Outreach: Addicted to Love
Being dumped by someone we love is one of life’s experiences that we all wish we could avoid. It makes us extremely emotional and suddenly memories of all the good times you’ve had come rushing back. I have had clients tell me “I know he wasn’t the right person for me, but I can’t stop thinking about how much I miss him.” Breakups also make us behave in ways we normally would not. The rational part of us would not text our ex 37 times in one day, but when we break up, sometimes rational behavior takes a back seat.
There is a scientific reason for why we act unusual during a breakup. Our bodies and our brains respond to breakups in a very real way that causes emotional distress. Of course we all know how it feels when we first meet a new love. Everything you see reminds you of that special person. You are literally obsessed with them. Neuroscientists believe that love is like addiction. A photograph, a song, even a scent that reminds you of them can trigger activity in the “reward” neurons in the brain. These are also the neurons that respond to cocaine and nicotine.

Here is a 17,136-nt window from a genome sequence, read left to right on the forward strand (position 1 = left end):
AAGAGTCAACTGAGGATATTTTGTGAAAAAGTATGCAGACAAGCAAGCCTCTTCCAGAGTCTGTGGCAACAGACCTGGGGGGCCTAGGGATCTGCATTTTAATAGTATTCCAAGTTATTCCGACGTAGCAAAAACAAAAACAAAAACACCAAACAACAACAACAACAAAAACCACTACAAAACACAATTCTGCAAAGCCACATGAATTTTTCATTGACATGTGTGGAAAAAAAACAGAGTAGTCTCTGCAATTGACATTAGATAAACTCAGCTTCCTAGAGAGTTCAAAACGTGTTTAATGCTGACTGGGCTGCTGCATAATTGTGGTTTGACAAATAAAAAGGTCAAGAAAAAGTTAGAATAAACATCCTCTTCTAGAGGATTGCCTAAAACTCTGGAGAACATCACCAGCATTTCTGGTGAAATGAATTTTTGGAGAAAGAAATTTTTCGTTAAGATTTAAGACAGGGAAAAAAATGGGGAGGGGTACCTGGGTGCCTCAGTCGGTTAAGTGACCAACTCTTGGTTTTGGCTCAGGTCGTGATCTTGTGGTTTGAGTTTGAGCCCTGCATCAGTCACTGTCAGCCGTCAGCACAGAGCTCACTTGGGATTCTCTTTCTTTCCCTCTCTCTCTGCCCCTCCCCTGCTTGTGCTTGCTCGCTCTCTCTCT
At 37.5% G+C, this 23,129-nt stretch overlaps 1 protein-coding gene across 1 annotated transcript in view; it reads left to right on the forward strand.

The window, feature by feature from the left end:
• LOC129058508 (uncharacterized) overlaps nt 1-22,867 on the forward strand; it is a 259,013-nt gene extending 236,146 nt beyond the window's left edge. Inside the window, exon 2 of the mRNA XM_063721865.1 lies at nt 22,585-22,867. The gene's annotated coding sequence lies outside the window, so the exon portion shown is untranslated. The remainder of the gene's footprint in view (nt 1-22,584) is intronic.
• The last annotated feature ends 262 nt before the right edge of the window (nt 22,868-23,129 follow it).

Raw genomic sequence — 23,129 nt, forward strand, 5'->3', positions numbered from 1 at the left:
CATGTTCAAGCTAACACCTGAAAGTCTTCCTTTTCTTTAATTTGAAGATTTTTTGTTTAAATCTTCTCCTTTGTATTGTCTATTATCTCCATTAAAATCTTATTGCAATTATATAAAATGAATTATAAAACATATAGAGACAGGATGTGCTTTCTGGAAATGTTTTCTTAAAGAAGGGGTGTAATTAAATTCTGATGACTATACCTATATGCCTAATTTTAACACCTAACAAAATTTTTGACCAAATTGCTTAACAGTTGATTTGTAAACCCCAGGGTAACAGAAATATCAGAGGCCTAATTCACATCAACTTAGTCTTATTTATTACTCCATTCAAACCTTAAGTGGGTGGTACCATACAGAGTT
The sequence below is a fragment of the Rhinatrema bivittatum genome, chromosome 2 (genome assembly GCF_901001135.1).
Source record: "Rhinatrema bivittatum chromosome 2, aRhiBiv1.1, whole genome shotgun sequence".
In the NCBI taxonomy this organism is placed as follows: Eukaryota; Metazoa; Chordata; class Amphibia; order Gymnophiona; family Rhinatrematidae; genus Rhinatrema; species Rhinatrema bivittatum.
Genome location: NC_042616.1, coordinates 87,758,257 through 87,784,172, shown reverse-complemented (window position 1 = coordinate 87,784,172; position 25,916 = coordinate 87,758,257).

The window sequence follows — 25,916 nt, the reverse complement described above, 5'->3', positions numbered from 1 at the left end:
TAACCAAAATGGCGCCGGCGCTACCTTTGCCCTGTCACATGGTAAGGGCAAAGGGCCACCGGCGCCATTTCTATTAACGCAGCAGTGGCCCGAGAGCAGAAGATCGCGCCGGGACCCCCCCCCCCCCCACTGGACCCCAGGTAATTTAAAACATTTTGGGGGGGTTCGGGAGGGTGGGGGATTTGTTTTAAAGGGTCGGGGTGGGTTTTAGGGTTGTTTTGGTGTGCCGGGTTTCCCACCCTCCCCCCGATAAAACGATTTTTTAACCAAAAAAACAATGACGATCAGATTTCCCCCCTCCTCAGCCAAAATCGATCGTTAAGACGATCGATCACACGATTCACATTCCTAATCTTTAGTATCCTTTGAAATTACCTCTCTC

Just like any addiction, dopamine activates cravings for more. These cravings encourage you to develop behaviors designed to get you more of what you want. Early on in the relationship, that craving is easily satisfied as your loved one is very likely to respond positively to your behaviors. Couples in long-term relationships still experience an obsession, but it’s nowhere near as intense as when you first meet and start dating. However, during breakups, our “reward” neurons are reactivated. This means that all of the “I can’t get enough of this person” feelings strongly come back. The “I need to see them. I need to hear them” feelings are back, and the addictive behaviors that used to get you what you want are back. The problem is, your now-ex doesn’t think it’s adorable when you call 20 times in one day, or text them all night, or show up to see them on their lunch break.
This is why breakups are so hard. Your ex-love is something you desire so deeply, but can’t have, even if the rational side of you doesn’t even really want them! Some ways to make breakups more bearable is to do a lot of self-talk. Reaffirm to yourself that the way you feel is normal and will be temporary. If you get the impulse to make a questionable move (texting your ex), get up and redirect that energy, have a go-to friend you can call, or do something nice for yourself. If the feelings of a breakup become too much, reach out and talk through your feelings with a professional.
Outreach Teen & Family Services is a nonprofit, confidential counseling service. We offer programs to youth age 5 to 21, parents and families, in a welcoming, supportive environment. www.outreachteen.org. 412-561-5405. This column is partially underwritten by the Mt. Lebanon Police Association.